High definition brings fans closer to World Cup action
And for the first time, 50% of UK households will be able to watch the tournament in HD through a standard roof-top aerial, thanks to the early roll-out of HD on Freeview.
It has been 40 years since the last major development in World Cup viewing technology, when in 1970, the Mexico World Cup was broadcast in colour for the first time. Back then England were knocked out by West Germany in the quarter finals.
This year, fans will be hoping for a better result from HD.
HD sales figures
Up to five times more detailed than standard definition TV, every flick of the ball, every blade of grass, and every bead of sweat will be more visible than ever before in HD.
South Africa 2010 is the first time that HD will be available during a World Cup to a mass market.
New Ofcom research reveals that sales of HD ready TVs topped 24 million by the end of March 2010. HD sales figures from cable and satellite providers in the lead up to the World Cup have also been strong:
- Sky added 428,000 extra subscribers to its HD service in the first three months of 2010, the second highest quarterly additions to date, following 482,000 in Q4 2009. Total HD subscriptions are now over 2.5 million
- Virgin’s V+ HD service added 77,900 subscribers to reach 939,900 by the end of March 2010
- High Definition receivers have accounted for around 80 per cent of BBC/ITV Freesat sales so far, equivalent to more than 800,000 cumulative sales by March 2010
They thought it was all over for HD on Freeview…
As recently as two years ago some industry experts said it was impossible to ever get HD on digital terrestrial TV (Freeview), without using more radio airwaves – technically known as spectrum.
Three steps to HD on Freeview
1. Increased compression
The latest compression standard, called MPEG-4 has been used, which is up to twice as efficient as the current MPEG-2 standard. This is a technology that minimizes the data capacity required to transmit video and audio services that are broadcast digitally.
A new European transmission standard, called DVB-T2, has increased capacity by at least 30 per cent and is now expected to achieve a nearly 50% increase in capacity.
3. Reorganising existing TV services
Terrestrial television is broadcast on six multiplexes. These are distinct blocks of transmission capacity which carry television channels. Directed by Government, Ofcom cleared one of the three multiplexes used for public service broadcasting and moved existing services onto the remaining multiplexes – like a very complicated game of Tetris.
This is a finite natural resource, in high demand. And HD is spectrum hungry, demanding roughly four times as much as standard definition. This meant there was not enough bandwidth available to broadcast HD on digital terrestrial TV (DTT).
Against all the odds, Ofcom’s Spectrum Policy Group worked on a complex plan to create the extra room needed for HD on DTT.
Greg Bensberg, who led the team, said: ‘Two years ago, the promise of HD on Freeview hung in the balance. HD demanded large amounts of additional spectrum – but there was none to be had.
‘Fortunately we identified a way of achieving what many thought was impossible – by reorganising existing TV services and introducing two new technologies – MPEG-4 and DVB-T2. This created enough capacity for five HD channels on Freeview.’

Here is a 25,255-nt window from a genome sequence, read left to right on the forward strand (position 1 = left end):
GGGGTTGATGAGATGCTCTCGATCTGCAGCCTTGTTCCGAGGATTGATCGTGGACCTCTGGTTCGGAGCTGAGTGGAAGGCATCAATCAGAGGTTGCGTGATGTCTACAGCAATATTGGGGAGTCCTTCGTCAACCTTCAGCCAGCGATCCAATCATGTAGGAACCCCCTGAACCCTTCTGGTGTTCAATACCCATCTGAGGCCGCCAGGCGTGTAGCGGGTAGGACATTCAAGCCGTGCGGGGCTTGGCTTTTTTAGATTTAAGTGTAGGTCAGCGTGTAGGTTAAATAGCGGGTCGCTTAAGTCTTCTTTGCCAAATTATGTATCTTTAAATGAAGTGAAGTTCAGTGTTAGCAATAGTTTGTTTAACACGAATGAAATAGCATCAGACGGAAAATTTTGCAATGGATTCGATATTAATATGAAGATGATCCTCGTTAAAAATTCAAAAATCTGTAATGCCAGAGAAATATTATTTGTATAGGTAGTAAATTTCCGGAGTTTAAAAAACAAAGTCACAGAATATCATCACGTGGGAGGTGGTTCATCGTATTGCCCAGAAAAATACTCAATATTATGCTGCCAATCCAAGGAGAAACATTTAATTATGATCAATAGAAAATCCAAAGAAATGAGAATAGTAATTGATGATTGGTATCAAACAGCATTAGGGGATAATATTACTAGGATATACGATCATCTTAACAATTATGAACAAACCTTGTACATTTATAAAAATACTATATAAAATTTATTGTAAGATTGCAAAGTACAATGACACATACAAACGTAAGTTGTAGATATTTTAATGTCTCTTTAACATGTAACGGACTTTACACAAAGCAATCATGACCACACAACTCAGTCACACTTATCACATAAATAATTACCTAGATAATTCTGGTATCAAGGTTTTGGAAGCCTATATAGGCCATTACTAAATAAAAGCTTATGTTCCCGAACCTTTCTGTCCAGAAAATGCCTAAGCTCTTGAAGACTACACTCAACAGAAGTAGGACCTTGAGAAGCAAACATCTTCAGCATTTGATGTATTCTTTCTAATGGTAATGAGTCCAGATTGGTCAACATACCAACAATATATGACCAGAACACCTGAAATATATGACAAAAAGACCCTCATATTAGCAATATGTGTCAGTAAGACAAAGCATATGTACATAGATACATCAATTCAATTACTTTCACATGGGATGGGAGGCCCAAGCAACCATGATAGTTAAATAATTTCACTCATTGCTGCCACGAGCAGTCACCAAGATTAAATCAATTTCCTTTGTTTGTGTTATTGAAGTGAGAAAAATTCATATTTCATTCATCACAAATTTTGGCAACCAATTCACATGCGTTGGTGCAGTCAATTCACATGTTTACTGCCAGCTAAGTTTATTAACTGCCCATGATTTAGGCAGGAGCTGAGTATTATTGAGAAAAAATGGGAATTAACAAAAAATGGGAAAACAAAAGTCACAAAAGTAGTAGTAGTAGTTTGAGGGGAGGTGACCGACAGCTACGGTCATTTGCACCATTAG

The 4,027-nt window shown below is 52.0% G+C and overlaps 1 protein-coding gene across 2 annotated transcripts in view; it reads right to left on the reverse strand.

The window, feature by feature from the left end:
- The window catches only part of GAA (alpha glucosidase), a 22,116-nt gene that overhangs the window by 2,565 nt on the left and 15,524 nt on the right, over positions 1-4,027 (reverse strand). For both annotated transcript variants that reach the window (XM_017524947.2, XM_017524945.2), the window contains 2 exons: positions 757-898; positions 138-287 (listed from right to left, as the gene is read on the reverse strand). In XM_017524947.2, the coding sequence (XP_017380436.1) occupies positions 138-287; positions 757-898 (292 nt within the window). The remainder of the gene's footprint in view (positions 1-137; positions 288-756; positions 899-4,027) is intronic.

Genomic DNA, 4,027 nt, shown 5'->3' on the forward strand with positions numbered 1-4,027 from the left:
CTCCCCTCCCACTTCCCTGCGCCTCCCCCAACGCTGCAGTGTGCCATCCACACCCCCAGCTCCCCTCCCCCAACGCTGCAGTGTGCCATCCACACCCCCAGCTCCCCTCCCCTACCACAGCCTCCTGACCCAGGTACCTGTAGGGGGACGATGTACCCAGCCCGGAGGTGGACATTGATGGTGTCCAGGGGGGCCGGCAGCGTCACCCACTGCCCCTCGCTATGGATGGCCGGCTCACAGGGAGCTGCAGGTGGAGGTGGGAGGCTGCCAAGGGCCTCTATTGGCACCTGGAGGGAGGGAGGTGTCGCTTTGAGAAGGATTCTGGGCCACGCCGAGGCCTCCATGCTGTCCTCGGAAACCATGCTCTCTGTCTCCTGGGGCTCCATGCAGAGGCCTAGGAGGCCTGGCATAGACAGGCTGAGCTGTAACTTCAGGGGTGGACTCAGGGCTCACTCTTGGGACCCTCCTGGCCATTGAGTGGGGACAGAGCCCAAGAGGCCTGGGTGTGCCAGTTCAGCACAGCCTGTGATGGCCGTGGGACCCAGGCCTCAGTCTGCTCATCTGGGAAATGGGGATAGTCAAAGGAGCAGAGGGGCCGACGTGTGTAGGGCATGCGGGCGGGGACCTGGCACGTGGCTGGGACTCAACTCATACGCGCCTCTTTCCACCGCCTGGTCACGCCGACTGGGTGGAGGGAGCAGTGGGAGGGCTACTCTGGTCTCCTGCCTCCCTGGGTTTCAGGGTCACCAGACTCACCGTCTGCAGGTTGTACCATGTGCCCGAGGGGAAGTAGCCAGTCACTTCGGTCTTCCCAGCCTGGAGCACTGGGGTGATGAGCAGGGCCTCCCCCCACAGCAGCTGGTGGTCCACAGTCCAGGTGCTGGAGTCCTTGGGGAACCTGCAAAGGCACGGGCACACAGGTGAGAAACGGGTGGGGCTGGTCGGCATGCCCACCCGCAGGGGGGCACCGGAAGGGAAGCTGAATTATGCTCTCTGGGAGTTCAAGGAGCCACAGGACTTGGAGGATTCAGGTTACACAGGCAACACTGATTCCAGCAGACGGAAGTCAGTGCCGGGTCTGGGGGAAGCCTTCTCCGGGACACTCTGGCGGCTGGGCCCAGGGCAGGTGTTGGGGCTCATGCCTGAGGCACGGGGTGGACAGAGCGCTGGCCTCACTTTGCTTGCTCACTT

How to get HD
There are several ways to get HD in time for the World Cup. But first of all you’ll need a TV that can show HD pictures. Television sets with the ‘HD Ready’ logo have a screen that can display sharper pictures.
To watch HD channels on Freeview you will first need to check whether Freeview HD is available where you live. You can check your address by visiting the Freeview website. You will also need a Freeview HD set top box, or an integrated Freeview HD TV.
You can also watch free HD programmes via the BBC/ITV and Sky Freesat services.
Paid for HD services are also available from Sky and Virgin Media, through Satellite or cable. However, you will need to subscribe to their HD packages, which involves getting a HD set-top-box.
Who can get HD on Freeview
Freeview HD is being rolled out in line with the existing digital switchover schedule and will eventually be available to 98.5% of UK households by the end of 2012. Around 7% of the UK population who switched to digital signals prior to December 2009 will receive the service in a retrofitting programme due to be completed in the coming months.
Today, over 50% or the UK can receive HD broadcasts including Manchester, London, Newcastle, Leeds, Birmingham, Liverpool, and the majority of Wales. Visit the Freeview website to find out if HD broadcasts are in your area.
What HD channels are available?
Currently there are four HD channels available on Freeview. These include BBC HD, ITV HD, Channel 4 HD and S4C Clirlun. The BBC will also be launching BBC 1 HD later this year. There are already a number of additional HD channels available on Sky and Virgin Media.
Advice and complaints
Your fixed line, mobile and internet
Our job is to make sure that phone companies treat you fairly.
Our advice and monitoring forms
TV and Radio Programmes
Are you concerned about a programme you have seen on television or listened to on the radio?
Find out how to complain
TV and Radio reception problems
The BBC are responsible for investigating complaints of interference to domestic radio and television.
Advice and how to report a problem
Stay up to date
The Communications Market
The Consumer Experience